Lourdes Antillón (Baja California Sur Tourism Board tour and travel manager).


Rene Olinger (Baja Peninsula Adventures, Loreto).


Felipe Valdez Martinez (Fleet Owner, Buena Vista).


Agustin Olachea (Head of the Board of the Hotel and Tour Operators of La Paz)

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Other areas of Baja Represented:

— Mexico Marina Association /AMM

— Baja Fishing Convoys

— Cass Tours, LLC

— Vagabundos Del Mar Club

— Lynn Rose Tours

— Clarks Outdoor Sporting Adventures


Ensenada

— Marla Sportfishing


Cedros Island

— Cedros Kayak Fishing

— Cedros Outdoor Adventures

— Cedros Sportfishing


Sea of Cortez Midriff Islands

— The Longfin (Tony Reyes) Multi-day Trips


Loreto

— Rene Olinger (Baja Peninsula Adventures, Loreto)


La Paz

— Baja Pirates Fishing Fleet

— Tailhunter Sportfishing

— Palapas Ventana


East Cape (Los Barriles)

— Baja's Van Wormer Resorts

— Hotel Buenavista Beach Resort

— Martin Verdugo’s Beach Resort

— Rancho Leonero Resort


Cabo San Lucas

— Blue Sky Cabo


Mexico Mainland

— Marla Sportfishing, Puerto Vallarta


After taking time to figure out where, when and what species you are going to target in Baja, check out all the great seminars being offered throughout the day, every day, during the show to fine-tune your techniques.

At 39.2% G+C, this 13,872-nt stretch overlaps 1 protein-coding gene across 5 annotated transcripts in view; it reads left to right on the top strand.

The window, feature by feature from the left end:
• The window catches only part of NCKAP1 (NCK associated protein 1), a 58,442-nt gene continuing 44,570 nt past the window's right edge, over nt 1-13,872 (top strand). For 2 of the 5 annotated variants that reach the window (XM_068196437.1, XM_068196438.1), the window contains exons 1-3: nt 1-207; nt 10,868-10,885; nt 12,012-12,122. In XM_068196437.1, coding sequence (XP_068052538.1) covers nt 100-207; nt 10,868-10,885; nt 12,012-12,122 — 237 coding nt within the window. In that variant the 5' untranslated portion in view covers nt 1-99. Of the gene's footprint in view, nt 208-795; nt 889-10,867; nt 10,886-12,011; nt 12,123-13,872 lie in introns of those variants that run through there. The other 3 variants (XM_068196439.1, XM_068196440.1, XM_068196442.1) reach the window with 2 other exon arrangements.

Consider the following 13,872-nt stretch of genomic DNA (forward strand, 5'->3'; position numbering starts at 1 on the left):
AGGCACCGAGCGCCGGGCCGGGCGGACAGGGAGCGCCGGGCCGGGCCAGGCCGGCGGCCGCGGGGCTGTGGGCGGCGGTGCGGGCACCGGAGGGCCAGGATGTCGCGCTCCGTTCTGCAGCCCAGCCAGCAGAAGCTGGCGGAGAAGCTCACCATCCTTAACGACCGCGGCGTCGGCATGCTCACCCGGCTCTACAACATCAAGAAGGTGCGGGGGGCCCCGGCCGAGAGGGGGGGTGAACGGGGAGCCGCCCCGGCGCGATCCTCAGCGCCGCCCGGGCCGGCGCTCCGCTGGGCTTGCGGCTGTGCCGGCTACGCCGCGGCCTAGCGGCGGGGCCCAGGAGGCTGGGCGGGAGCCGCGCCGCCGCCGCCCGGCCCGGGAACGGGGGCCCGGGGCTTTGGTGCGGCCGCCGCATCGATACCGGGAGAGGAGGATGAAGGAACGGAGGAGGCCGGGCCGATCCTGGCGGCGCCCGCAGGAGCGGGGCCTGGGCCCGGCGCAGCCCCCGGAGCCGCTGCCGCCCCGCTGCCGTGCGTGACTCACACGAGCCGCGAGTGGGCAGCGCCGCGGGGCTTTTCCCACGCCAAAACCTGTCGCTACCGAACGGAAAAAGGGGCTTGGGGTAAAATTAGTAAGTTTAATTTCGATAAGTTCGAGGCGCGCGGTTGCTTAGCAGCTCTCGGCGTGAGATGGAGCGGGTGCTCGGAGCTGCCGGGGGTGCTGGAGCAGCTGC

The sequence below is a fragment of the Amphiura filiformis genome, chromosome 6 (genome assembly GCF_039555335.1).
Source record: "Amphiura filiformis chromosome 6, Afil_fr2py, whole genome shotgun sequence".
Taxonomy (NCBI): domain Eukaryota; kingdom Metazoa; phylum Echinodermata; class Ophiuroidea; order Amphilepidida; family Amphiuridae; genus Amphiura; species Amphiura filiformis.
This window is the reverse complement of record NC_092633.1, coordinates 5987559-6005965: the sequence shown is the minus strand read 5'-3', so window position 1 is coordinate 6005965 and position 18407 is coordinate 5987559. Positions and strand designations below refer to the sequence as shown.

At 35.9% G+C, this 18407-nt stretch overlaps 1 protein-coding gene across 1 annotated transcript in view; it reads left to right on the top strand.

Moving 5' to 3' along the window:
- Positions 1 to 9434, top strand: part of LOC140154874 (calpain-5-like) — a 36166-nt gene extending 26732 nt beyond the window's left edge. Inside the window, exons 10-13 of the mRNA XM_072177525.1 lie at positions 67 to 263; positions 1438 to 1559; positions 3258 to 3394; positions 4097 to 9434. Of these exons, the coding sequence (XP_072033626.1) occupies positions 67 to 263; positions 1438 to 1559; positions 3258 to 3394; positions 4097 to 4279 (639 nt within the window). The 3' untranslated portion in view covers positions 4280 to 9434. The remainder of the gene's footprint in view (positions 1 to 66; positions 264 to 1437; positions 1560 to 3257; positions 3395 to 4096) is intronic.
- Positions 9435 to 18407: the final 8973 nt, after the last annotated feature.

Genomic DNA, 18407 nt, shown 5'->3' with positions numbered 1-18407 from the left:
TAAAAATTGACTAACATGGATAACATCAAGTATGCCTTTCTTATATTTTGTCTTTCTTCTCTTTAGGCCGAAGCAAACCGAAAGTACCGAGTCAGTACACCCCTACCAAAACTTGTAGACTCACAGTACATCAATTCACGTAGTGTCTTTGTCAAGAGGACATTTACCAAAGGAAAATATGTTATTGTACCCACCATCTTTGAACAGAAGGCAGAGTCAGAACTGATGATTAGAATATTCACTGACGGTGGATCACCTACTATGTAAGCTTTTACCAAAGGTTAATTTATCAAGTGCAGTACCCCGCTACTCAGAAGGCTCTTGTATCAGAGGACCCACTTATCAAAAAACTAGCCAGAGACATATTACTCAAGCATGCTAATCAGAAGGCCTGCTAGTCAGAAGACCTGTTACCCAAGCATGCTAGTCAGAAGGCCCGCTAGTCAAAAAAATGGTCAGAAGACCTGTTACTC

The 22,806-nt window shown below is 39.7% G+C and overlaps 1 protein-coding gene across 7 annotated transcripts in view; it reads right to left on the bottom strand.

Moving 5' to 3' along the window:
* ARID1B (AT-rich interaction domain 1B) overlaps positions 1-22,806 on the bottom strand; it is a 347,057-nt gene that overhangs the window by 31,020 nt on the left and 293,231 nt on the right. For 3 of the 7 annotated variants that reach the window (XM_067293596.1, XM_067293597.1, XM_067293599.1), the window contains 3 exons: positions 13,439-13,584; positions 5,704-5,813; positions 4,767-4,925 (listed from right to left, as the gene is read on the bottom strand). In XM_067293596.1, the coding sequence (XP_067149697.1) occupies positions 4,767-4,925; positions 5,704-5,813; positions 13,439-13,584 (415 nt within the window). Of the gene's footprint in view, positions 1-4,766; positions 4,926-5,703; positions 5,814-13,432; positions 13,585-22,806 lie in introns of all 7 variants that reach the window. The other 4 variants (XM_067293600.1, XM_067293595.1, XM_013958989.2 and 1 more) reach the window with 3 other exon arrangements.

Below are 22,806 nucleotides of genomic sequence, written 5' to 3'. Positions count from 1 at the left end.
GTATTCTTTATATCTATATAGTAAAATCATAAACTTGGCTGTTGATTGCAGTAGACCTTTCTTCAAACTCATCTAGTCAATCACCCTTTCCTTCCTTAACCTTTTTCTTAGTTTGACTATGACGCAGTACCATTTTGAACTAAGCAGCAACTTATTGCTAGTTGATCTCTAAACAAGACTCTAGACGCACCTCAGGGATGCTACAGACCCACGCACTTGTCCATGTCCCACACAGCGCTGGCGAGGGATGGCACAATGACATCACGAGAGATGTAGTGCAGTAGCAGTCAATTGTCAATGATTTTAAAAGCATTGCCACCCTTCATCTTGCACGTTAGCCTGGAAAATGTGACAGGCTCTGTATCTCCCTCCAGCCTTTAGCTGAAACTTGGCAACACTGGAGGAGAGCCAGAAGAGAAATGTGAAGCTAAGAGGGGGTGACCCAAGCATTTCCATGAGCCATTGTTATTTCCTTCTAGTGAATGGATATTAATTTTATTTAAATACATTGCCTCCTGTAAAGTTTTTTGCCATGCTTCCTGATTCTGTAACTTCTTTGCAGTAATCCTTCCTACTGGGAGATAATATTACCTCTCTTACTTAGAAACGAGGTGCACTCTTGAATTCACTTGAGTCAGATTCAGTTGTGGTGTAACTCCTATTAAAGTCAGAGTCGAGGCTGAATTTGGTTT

There are always special deals for all kinds of tackle and clothing — “must haves” for the upcoming 2019 season. You won’t find any deals better than at the show.


By the way, if you look for me you can often find me checking out the “Dock Dogs” Jumping Competitions. It’s always a neat place eat lunch and watch them fly!


Now on to another subject. Captain Ken Franke, President of the Sportfishing Association of California called to give me the scoop on the bracelets that are required to be worn by each person aboard a vessel in the protected area of Mexico Biospheres (example: Coronado Islands).


The protected areas are managed by the Mexican Agency, " CONANP."


CONANP has created a "passport" that will permit a person to enter protected Biospheres areas anywhere in Mexico for an entire year from the date of purchase for a cost of less than $20, instead of the $5 per trip that was once required. The "passport" must be in your possession while in the protected area. This seems to be a pretty good deal.


CONANP Protected Area Bracelets ("passport") can be purchased at: https://pasaportedelaconservacion.conanp.gob.mx/vistas/inicio.php


Don’t forget to stop by the WON booth and say hello to the gang. And don’t forget to renew your subscription and take a spin on the wheel for some cool stuff.